Tsai gives Beijing the middle finger in New York

Access Archive

Dear Access member,

Two big, free things for you today.

First, our latest quarterly Red Paper is out, and it is available to all Access members for free at this link. It summarizes the last three months of China news in 20 easy-to-read pages. Access members can also freely view all of our previous Red Papers: Q1 2019, 2018–2019, and 2017–2018

Second, you’re invited to join our next SupChina direct conference call on Tuesday, July 23, at 2 p.m. EST. It will be a no-holds-barred conversation with our own TechBuzz China podcaster, Rui Ma, in which I will try to get her to air the dirty laundry of the entire Chinese tech scene. Please register to attend at SupChina Direct

Also free: Today, we published China’s #MeToo movement, explained, which includes a summary of the most prominent attempts, successful and failed, to hold men in China to account for sexual harassment. As a companion piece, we also did a Q&A with Lü Pin 吕频, a leading feminist activist.

—Jeremy Goldkorn, Editor-in-Chief

1. Tsai gives Beijing the middle finger in New York

On Monday, July 8, the U.S. approved a $2.2 billion sale of arms and military equipment to Taiwan, the fourth since Trump became president. Beijing was not amused. It will be equally unamused by this: Taiwanese President Tsai Ing-wen (蔡英文 Cài Yīngwén) gave a speech in New York. From the South China Morning Post:

Taiwan will not bend to pressure from Beijing to give up its ambition of joining the United Nations, the island’s President Tsai Ing-wen told a group of UN permanent representatives at an unprecedented high-profile reception at its de facto embassy in New York on Thursday.

The event, at the Taipei Economic and Cultural Representative Office, was attended by 17 officials, most of them envoys from nations with which Taiwan still has diplomatic ties, including Paraguay, Belize, Nauru, and Saint Vincent and the Grenadines.

It was also the first of its kind to be open to the media, as Taiwan’s leaders have been prohibited from making public appearances during transit stops in the US since Washington switched its diplomatic allegiance to Beijing from Taipei in 1979.

“Taiwan will never succumb to any threats [from Beijing], now or in the future,” the presidential office quoted Tsai as saying. “Any obstacles will only strengthen Taiwan’s resolution to join the international community.”


  • The New York Times report on the same event is titled Taiwan president risks infuriating China with U.S. visit (porous paywall). 

  • China’s Foreign Ministry today pledged “to impose sanctions on American firms to counter the recent U.S. approval to sell weapons to Taiwan,” according to the South China Morning Post. Here is the Xinhua report.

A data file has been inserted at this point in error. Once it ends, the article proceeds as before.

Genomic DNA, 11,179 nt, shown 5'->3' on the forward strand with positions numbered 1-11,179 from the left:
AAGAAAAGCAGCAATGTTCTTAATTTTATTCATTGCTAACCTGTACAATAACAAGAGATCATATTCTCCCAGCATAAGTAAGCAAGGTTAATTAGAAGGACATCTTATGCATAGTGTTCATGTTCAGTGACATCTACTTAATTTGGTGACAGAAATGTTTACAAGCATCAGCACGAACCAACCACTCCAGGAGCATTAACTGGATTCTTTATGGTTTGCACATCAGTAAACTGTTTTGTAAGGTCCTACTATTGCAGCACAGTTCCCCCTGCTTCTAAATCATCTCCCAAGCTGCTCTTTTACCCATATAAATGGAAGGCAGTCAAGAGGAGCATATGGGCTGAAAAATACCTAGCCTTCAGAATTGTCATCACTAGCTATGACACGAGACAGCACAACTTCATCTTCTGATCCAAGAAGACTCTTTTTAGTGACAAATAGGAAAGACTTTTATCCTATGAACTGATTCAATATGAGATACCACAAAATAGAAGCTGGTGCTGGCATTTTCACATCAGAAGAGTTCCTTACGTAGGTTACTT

• The Taiwanese Ministry of Foreign Affairs has a Twitter account with attitude, especially noticeable in tweets signed “JW,” which are written by the head of the Ministry, Joseph Wu (吳釗燮 Wú Zhāoxiè). Sample tweet: “Commie elites school their children in Western democracies. But Uyghurs get ‘centralized care’ in Xinjiang. What kind of government preys on its young people? Close the camps! Send the children home!”

2. ‘Hostage diplomacy’ and the techno-trade war 

From the New York Times (porous paywall):

A Koch Industries executive was told he could not leave China. An ex-diplomat who helped organize a technology forum in Beijing was hassled by authorities who wanted to question him. An industry group developed contingency plans, in case its offices were raided and computer servers were seized.

Business executives, Washington officials and other frequent visitors to China who were interviewed by The New York Times expressed increasing alarm about the Chinese authorities’ harassment of Americans by holding them for questioning and preventing them from leaving the country…

“In a very not-so-subtle manner, the Chinese government has upped the ante by detaining Americans at the borders and at their hotels, and with the obvious intent to send a message to the Trump administration that they can engage in hostage diplomacy if push comes to shove,” said James Zimmerman, a partner in the Beijing office of the law firm Perkins Coie, which works with American companies in China.

News from other fronts of the techno-trade war: 

  • “China’s exports fell in June as the United States ramped up trade pressure, while imports shrank more than expected, pointing to further weakness in the world’s second-largest economy and slackening global growth,” according to Reuters

  • Nonetheless, it’s “almost like China is trolling Trump,” tweeted the Economist’s Shanghai correspondent Simon Rabinovitch: “Data just out shows that its trade surplus with the U.S. hit another record high in June: $331 billion (on a 12-month rolling basis). That’s 30 percent higher than when Trump took office and 12 percent higher than at the start of the trade war.”